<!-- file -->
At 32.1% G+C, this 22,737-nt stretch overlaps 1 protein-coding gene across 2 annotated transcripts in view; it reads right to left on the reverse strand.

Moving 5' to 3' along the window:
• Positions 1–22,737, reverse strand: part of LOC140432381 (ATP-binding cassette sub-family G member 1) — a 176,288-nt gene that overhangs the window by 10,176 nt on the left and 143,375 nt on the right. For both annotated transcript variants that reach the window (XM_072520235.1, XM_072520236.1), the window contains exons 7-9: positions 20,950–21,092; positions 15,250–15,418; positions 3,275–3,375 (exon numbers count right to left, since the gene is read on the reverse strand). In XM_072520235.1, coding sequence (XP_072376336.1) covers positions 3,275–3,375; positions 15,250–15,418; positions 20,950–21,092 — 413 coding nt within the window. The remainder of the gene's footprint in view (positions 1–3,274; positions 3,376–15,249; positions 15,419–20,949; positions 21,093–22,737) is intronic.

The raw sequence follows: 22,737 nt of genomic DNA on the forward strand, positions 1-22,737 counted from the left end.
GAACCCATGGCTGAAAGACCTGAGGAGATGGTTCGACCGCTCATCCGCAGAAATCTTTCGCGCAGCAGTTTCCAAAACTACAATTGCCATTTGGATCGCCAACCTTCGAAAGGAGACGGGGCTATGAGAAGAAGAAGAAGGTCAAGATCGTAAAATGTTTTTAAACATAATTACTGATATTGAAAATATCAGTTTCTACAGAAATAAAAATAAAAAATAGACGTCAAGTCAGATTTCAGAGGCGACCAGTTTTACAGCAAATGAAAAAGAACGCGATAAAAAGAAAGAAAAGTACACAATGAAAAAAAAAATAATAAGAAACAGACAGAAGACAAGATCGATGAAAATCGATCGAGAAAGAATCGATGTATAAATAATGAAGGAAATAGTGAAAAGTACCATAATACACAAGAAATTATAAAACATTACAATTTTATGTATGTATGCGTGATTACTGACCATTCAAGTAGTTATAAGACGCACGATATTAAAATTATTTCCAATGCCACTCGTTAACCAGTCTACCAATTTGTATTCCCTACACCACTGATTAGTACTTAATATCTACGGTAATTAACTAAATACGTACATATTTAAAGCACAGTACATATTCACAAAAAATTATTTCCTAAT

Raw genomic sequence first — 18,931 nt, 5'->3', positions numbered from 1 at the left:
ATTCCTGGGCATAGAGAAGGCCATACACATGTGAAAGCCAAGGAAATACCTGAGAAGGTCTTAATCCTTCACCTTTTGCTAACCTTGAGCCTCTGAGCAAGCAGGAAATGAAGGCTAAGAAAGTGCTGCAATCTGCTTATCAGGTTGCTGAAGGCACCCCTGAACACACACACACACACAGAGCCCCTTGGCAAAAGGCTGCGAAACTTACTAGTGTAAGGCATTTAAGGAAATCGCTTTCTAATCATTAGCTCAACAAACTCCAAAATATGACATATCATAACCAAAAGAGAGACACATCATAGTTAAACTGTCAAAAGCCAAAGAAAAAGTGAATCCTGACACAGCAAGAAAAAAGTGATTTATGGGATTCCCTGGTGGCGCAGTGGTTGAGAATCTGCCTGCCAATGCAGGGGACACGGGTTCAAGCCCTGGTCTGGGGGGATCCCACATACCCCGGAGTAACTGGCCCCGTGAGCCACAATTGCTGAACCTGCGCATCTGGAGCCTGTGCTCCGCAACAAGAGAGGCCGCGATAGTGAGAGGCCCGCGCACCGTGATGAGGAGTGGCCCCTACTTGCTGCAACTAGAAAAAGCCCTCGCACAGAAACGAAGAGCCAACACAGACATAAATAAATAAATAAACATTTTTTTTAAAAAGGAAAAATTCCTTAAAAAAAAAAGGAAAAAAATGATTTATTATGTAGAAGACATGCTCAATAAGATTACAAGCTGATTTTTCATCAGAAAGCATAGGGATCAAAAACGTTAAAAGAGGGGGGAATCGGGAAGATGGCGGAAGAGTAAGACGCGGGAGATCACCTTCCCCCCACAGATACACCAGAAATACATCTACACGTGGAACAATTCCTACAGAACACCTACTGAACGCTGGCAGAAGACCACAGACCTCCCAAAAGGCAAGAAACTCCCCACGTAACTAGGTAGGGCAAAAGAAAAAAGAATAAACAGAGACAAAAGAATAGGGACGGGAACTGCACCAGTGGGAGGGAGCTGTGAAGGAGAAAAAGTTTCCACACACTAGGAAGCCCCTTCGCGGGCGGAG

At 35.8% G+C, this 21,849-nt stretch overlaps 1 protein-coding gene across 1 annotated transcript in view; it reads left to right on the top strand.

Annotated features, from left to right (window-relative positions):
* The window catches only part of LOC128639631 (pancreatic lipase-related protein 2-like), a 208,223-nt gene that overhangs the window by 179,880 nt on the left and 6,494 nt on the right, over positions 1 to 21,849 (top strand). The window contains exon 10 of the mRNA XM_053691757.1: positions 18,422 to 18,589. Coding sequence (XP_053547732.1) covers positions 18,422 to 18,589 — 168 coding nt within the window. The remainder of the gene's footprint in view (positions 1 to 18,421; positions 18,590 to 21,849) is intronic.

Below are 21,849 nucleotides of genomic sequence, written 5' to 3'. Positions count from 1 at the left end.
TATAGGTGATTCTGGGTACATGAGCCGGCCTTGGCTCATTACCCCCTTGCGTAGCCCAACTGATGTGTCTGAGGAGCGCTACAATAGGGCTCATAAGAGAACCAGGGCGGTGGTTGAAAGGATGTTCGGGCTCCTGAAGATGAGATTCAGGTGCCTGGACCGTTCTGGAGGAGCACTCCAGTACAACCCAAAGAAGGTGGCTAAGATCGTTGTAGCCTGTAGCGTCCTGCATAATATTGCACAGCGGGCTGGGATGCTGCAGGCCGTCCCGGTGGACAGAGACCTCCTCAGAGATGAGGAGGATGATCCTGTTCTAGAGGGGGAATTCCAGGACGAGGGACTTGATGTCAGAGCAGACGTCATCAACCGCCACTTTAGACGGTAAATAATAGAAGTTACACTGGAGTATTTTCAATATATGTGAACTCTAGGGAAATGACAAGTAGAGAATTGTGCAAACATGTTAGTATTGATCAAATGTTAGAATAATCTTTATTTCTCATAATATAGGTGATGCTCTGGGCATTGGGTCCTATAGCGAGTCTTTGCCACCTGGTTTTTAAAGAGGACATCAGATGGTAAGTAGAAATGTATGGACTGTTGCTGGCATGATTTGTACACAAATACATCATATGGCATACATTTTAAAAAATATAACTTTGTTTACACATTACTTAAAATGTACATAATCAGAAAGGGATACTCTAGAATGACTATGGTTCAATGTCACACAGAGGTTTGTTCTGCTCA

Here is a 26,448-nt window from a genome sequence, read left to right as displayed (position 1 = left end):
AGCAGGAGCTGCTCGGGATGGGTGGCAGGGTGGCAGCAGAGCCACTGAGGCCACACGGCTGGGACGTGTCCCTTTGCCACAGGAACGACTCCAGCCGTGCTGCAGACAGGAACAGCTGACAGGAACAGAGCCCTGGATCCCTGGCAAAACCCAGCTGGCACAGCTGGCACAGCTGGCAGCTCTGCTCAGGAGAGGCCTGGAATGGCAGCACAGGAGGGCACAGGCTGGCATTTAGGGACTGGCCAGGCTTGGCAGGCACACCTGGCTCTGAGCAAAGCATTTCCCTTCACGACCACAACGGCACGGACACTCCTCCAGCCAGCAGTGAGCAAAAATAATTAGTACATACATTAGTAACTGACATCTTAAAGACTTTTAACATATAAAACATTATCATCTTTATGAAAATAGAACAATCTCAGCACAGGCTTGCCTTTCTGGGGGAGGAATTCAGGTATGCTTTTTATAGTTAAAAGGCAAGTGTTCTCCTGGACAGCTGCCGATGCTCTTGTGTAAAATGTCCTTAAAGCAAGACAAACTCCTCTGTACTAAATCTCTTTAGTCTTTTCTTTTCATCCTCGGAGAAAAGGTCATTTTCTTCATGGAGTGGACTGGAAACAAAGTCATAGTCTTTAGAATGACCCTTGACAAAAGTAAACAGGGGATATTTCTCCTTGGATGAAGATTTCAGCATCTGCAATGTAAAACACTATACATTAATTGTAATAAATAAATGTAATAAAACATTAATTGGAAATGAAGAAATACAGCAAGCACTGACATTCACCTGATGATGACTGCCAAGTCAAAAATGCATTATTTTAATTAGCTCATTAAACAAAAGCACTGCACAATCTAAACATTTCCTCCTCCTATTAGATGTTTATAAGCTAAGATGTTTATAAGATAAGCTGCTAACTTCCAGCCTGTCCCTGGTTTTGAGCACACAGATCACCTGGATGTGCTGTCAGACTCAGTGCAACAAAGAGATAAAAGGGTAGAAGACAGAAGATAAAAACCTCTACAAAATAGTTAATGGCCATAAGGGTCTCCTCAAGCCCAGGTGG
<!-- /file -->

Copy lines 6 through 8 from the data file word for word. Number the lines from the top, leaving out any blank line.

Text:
Raw genomic sequence first — 18,931 nt, 5'->3', positions numbered from 1 at the left:
ATTCCTGGGCATAGAGAAGGCCATACACATGTGAAAGCCAAGGAAATACCTGAGAAGGTCTTAATCCTTCACCTTTTGCTAACCTTGAGCCTCTGAGCAAGCAGGAAATGAAGGCTAAGAAAGTGCTGCAATCTGCTTATCAGGTTGCTGAAGGCACCCCTGAACACACACACACACACAGAGCCCCTTGGCAAAAGGCTGCGAAACTTACTAGTGTAAGGCATTTAAGGAAATCGCTTTCTAATCATTAGCTCAACAAACTCCAAAATATGACATATCATAACCAAAAGAGAGACACATCATAGTTAAACTGTCAAAAGCCAAAGAAAAAGTGAATCCTGACACAGCAAGAAAAAAGTGATTTATGGGATTCCCTGGTGGCGCAGTGGTTGAGAATCTGCCTGCCAATGCAGGGGACACGGGTTCAAGCCCTGGTCTGGGGGGATCCCACATACCCCGGAGTAACTGGCCCCGTGAGCCACAATTGCTGAACCTGCGCATCTGGAGCCTGTGCTCCGCAACAAGAGAGGCCGCGATAGTGAGAGGCCCGCGCACCGTGATGAGGAGTGGCCCCTACTTGCTGCAACTAGAAAAAGCCCTCGCACAGAAACGAAGAGCCAACACAGACATAAATAAATAAATAAACATTTTTTTTAAAAAGGAAAAATTCCTTAAAAAAAAAAGGAAAAAAATGATTTATTATGTAGAAGACATGCTCAATAAGATTACAAGCTGATTTTTCATCAGAAAGCATAGGGATCAAAAACGTTAAAAGAGGGGGGAATCGGGAAGATGGCGGAAGAGTAAGACGCGGGAGATCACCTTCCCCCCACAGATACACCAGAAATACATCTACACGTGGAACAATTCCTACAGAACACCTACTGAACGCTGGCAGAAGACCACAGACCTCCCAAAAGGCAAGAAACTCCCCACGTAACTAGGTAGGGCAAAAGAAAAAAGAATAAACAGAGACAAAAGAATAGGGACGGGAACTGCACCAGTGGGAGGGAGCTGTGAAGGAGAAAAAGTTTCCACACACTAGGAAGCCCCTTCGCGGGCGGAG

At 35.8% G+C, this 21,849-nt stretch overlaps 1 protein-coding gene across 1 annotated transcript in view; it reads left to right on the top strand.